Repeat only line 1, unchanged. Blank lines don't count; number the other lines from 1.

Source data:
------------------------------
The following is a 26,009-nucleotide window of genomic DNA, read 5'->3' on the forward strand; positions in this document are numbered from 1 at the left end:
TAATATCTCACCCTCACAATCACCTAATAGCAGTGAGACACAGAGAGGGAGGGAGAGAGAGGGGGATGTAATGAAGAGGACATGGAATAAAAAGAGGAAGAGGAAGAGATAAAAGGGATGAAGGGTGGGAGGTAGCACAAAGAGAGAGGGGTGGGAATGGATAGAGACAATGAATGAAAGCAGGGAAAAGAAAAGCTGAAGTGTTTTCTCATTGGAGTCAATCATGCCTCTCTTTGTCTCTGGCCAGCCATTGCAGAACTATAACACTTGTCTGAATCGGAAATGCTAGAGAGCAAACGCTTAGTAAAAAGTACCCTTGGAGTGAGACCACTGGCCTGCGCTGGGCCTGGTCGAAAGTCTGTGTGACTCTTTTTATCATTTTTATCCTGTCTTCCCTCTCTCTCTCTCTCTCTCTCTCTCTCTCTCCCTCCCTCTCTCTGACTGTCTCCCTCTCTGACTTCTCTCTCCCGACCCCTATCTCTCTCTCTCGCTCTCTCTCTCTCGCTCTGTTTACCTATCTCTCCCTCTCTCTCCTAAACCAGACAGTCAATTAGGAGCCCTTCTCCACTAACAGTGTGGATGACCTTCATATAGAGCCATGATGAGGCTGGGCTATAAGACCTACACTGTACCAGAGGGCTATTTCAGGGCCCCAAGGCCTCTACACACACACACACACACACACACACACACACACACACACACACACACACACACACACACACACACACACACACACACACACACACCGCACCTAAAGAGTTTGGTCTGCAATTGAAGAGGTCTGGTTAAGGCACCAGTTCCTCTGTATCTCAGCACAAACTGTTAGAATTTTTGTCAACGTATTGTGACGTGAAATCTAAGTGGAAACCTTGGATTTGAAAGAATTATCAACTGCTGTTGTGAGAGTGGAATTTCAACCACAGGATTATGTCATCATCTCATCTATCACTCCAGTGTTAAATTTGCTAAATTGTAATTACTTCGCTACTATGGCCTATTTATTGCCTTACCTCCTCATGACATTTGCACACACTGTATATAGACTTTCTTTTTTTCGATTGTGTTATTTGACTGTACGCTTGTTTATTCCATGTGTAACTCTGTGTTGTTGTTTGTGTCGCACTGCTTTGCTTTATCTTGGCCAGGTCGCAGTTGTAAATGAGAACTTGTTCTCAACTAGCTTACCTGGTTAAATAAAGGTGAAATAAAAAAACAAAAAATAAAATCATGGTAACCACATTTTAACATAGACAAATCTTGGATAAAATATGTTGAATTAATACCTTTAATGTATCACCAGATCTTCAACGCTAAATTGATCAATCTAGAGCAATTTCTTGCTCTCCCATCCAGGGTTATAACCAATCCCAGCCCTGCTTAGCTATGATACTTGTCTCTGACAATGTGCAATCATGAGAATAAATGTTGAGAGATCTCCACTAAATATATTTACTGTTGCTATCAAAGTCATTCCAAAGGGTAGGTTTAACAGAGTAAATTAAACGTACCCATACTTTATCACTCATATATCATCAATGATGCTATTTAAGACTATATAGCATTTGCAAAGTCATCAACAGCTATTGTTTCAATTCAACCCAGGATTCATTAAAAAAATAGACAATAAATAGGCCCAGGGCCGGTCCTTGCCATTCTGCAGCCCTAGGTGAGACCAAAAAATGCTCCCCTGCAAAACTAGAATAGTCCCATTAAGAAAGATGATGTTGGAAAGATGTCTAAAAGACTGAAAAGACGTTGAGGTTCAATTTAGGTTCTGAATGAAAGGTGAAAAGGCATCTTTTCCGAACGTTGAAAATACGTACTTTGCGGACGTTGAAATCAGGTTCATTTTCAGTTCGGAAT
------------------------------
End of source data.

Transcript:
The following is a 26,009-nucleotide window of genomic DNA, read 5'->3' on the forward strand; positions in this document are numbered from 1 at the left end: